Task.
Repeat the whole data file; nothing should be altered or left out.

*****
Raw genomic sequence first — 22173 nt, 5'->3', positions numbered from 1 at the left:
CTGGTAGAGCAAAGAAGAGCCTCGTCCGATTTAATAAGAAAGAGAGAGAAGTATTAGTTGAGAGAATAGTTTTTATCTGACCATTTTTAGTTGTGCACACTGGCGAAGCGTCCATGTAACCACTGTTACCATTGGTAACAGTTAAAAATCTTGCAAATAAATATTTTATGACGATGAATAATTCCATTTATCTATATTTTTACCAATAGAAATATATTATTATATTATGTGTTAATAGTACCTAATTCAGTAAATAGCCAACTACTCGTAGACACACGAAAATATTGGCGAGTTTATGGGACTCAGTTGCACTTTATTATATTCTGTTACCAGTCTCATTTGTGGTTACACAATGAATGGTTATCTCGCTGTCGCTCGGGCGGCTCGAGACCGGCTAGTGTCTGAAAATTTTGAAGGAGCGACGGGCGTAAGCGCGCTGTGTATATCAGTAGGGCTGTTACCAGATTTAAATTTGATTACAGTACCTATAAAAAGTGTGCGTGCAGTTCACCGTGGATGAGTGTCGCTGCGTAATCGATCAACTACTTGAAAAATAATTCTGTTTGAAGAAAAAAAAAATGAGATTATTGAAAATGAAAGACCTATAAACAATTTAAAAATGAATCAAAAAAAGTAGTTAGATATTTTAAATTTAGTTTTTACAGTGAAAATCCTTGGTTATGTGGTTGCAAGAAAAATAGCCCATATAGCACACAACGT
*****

Raw genomic sequence first — 22173 nt, 5'->3', positions numbered from 1 at the left:
CTGGTAGAGCAAAGAAGAGCCTCGTCCGATTTAATAAGAAAGAGAGAGAAGTATTAGTTGAGAGAATAGTTTTTATCTGACCATTTTTAGTTGTGCACACTGGCGAAGCGTCCATGTAACCACTGTTACCATTGGTAACAGTTAAAAATCTTGCAAATAAATATTTTATGACGATGAATAATTCCATTTATCTATATTTTTACCAATAGAAATATATTATTATATTATGTGTTAATAGTACCTAATTCAGTAAATAGCCAACTACTCGTAGACACACGAAAATATTGGCGAGTTTATGGGACTCAGTTGCACTTTATTATATTCTGTTACCAGTCTCATTTGTGGTTACACAATGAATGGTTATCTCGCTGTCGCTCGGGCGGCTCGAGACCGGCTAGTGTCTGAAAATTTTGAAGGAGCGACGGGCGTAAGCGCGCTGTGTATATCAGTAGGGCTGTTACCAGATTTAAATTTGATTACAGTACCTATAAAAAGTGTGCGTGCAGTTCACCGTGGATGAGTGTCGCTGCGTAATCGATCAACTACTTGAAAAATAATTCTGTTTGAAGAAAAAAAAAATGAGATTATTGAAAATGAAAGACCTATAAACAATTTAAAAATGAATCAAAAAAAGTAGTTAGATATTTTAAATTTAGTTTTTACAGTGAAAATCCTTGGTTATGTGGTTGCAAGAAAAATAGCCCATATAGCACACAACGT